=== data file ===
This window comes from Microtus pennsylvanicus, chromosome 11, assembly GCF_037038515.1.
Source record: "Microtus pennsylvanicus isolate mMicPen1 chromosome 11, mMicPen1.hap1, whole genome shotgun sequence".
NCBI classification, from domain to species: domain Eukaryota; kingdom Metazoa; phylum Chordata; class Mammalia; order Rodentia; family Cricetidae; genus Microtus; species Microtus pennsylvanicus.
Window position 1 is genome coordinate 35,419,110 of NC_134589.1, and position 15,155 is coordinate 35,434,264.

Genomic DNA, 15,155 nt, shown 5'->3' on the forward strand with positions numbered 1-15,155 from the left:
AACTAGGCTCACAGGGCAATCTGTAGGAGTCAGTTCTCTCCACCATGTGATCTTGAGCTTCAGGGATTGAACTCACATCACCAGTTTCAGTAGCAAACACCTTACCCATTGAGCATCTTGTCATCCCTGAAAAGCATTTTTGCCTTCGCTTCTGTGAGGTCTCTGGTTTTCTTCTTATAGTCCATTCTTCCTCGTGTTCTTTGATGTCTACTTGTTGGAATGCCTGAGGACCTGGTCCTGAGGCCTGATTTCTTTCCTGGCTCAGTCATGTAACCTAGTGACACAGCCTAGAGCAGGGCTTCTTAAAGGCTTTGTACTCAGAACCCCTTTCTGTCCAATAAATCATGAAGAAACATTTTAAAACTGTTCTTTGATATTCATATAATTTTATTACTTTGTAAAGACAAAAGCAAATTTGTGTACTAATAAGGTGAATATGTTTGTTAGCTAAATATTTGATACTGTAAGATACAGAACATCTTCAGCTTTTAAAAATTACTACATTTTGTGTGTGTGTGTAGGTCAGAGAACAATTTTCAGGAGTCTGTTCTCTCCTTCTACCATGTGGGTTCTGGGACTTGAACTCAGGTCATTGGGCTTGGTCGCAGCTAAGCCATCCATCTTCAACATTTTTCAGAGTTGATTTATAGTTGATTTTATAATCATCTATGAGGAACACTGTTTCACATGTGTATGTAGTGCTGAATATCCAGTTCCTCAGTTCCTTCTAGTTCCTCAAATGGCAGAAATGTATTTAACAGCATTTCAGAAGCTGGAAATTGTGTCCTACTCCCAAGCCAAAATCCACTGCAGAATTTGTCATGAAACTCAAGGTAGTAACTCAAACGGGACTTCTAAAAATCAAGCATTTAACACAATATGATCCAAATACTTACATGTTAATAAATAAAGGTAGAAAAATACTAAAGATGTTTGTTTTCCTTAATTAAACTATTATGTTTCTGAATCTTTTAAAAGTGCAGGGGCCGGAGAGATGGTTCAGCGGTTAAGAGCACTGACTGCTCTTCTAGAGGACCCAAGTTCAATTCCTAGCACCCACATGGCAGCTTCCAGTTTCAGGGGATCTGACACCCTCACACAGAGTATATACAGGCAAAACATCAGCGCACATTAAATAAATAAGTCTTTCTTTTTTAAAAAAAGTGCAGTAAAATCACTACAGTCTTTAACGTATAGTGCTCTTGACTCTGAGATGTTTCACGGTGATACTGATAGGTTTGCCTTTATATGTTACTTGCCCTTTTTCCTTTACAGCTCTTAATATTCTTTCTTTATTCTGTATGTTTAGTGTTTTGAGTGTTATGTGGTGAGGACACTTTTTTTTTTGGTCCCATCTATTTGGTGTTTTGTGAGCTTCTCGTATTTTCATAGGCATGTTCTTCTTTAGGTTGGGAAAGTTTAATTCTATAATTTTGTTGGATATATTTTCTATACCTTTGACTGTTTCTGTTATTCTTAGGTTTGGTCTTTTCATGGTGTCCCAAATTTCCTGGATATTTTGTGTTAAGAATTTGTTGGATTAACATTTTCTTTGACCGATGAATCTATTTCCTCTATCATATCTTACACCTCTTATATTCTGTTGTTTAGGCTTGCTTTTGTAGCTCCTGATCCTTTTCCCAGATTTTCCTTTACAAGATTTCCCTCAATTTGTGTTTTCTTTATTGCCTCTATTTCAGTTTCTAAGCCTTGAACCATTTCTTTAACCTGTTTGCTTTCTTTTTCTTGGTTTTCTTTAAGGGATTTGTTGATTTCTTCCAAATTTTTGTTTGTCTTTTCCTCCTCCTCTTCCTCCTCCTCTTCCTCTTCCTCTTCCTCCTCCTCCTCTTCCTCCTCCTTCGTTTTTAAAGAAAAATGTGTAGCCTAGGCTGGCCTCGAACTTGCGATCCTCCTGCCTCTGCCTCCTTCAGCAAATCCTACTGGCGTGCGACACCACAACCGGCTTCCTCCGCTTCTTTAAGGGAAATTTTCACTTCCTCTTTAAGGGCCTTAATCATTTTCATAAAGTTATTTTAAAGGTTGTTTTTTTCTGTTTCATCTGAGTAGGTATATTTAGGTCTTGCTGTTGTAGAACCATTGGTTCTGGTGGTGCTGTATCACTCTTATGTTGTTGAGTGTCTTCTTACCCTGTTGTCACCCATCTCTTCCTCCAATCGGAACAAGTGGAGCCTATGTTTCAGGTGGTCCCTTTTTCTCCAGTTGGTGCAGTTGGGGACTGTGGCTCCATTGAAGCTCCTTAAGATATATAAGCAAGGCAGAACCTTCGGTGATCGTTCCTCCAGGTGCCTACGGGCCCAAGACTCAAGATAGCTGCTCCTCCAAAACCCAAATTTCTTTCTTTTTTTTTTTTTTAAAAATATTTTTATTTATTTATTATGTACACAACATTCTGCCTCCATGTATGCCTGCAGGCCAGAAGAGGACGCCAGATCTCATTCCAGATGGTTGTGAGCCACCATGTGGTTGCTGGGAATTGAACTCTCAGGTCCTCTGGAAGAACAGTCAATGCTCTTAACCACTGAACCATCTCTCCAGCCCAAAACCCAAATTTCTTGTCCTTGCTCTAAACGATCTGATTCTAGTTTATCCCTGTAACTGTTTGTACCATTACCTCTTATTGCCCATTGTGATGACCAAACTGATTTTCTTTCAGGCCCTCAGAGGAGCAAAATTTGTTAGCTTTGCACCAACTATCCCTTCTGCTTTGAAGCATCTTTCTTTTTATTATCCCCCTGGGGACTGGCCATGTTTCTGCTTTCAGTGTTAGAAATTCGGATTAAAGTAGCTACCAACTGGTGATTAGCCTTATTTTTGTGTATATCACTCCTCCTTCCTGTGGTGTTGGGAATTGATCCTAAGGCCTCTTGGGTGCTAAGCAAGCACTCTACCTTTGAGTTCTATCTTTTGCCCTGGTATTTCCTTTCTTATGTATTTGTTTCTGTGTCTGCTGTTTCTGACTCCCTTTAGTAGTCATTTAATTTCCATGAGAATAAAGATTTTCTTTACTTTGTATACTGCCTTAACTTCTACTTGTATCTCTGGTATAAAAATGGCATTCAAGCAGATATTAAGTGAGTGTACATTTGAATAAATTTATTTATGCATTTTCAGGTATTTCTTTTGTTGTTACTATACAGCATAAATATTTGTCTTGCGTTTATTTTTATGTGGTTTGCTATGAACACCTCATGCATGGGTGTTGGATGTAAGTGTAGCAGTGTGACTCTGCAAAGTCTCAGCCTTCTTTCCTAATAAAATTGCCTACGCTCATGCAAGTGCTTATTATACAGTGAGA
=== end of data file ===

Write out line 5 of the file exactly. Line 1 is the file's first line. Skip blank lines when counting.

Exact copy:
Genomic DNA, 15,155 nt, shown 5'->3' on the forward strand with positions numbered 1-15,155 from the left: